Control of intragastric acidity with over-the-counter doses of ranitidine or famotidine


Professor R. E. Pounder, Centre for Gastroenterology, Department of Medicine, Royal Free and University College Medical School, Rowland Hill Street, London NW3 2PF, UK. E-mail:



Histamine H2-receptor antagonists are available over the counter for the treatment of heartburn.


To compare the effects of low doses of ranitidine and famotidine on intragastric acidity in a three-way crossover study.


Healthy subjects (12 male, 12 female) were dosed on three occasions with single oral doses of placebo, ranitidine, 75 mg, and famotidine, 10 mg, 1 h after lunch. The pH of gastric aspirates was then measured for 20 h. Subjects ate standard meals and snacks. Analysis of variance was used to determine the statistical significance of differences in acidity (mmol/L) during the day (12.30–22.30 hours) and night (22.30–08.30 hours).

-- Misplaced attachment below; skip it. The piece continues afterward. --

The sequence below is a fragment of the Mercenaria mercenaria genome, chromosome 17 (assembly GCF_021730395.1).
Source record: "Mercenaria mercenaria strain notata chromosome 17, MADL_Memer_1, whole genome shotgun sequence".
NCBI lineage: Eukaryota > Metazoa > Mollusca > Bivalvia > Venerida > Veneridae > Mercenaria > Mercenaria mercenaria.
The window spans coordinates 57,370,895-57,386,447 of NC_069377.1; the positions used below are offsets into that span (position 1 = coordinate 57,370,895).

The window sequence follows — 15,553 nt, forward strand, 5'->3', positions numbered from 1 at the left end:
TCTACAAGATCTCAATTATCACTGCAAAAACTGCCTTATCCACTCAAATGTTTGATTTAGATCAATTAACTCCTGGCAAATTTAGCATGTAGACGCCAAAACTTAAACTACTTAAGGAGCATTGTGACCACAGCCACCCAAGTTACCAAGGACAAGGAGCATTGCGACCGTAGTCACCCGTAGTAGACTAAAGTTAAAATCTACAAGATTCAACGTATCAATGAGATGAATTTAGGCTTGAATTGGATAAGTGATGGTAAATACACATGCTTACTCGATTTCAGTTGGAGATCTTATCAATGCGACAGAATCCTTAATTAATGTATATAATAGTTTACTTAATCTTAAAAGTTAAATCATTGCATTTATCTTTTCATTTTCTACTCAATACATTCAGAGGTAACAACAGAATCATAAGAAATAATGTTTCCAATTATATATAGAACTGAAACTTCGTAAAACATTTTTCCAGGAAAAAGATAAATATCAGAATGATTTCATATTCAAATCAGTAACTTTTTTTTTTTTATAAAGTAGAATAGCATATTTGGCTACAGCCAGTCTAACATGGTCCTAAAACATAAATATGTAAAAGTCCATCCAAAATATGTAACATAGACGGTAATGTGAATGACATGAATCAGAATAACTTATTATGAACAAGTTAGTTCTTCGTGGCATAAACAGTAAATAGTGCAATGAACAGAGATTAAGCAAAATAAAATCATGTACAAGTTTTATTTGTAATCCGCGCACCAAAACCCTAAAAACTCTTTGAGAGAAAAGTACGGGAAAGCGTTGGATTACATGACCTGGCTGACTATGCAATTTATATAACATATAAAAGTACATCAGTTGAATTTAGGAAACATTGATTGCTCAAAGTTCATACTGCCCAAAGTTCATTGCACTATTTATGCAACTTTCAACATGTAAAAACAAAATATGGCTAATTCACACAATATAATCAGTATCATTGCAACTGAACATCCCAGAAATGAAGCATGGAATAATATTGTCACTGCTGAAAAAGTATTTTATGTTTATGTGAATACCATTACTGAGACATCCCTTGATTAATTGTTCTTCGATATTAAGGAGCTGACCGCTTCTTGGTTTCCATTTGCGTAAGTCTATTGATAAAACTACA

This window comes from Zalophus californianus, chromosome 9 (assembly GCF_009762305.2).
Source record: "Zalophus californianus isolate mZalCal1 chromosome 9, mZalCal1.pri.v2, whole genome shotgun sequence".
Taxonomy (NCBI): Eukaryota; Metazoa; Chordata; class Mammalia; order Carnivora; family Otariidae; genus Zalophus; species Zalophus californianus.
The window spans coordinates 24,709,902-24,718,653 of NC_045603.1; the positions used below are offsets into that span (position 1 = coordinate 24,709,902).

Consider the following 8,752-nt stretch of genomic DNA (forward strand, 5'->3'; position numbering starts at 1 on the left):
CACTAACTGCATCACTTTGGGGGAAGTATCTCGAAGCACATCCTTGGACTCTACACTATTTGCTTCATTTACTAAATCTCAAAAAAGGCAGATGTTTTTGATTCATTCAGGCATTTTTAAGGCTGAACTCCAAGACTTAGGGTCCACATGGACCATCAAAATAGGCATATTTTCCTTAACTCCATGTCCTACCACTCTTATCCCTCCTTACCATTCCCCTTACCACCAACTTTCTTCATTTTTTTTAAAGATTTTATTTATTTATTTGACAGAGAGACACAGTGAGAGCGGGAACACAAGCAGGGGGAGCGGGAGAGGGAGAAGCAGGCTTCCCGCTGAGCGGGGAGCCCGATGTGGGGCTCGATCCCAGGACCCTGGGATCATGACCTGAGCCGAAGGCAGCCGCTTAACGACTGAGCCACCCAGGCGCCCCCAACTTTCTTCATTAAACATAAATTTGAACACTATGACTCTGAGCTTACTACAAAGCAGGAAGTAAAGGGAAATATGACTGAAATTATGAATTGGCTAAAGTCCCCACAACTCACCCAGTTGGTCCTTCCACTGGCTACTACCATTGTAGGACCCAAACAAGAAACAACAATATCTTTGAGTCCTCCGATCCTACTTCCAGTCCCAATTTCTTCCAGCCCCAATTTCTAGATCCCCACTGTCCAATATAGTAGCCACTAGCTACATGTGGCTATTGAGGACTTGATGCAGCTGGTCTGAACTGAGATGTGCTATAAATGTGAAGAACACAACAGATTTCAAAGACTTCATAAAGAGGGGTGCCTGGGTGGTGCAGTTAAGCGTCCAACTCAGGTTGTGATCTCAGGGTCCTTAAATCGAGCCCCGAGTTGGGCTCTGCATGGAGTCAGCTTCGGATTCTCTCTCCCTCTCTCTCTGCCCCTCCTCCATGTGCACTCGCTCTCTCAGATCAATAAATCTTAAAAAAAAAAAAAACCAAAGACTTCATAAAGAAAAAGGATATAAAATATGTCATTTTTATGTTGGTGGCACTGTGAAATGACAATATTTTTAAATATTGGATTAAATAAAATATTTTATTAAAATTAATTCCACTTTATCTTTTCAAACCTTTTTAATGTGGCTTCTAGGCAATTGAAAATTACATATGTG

Ranitidine and famotidine were superior (P < 0.05) to placebo in decreasing acidity for daytime and night-time intervals. There were no significant differences in mean gastric acidity between ranitidine and famotidine during the daytime (11.37 mmol/L vs. 13.42 mmol/L, respectively) and night-time (23.57 mmol/L vs. 24.74 mmol/L, respectively). Intragastric acidity after ranitidine was significantly lower than that after famotidine in the first 2.5-h period following dosing (4.32 mmol/L vs. 9.28 mmol/L; P < 0.05).


Lunchtime doses of ranitidine and famotidine decreased acidity during day- and night-time periods. The effect of ranitidine was significantly greater for the first 2.5 h after dosing.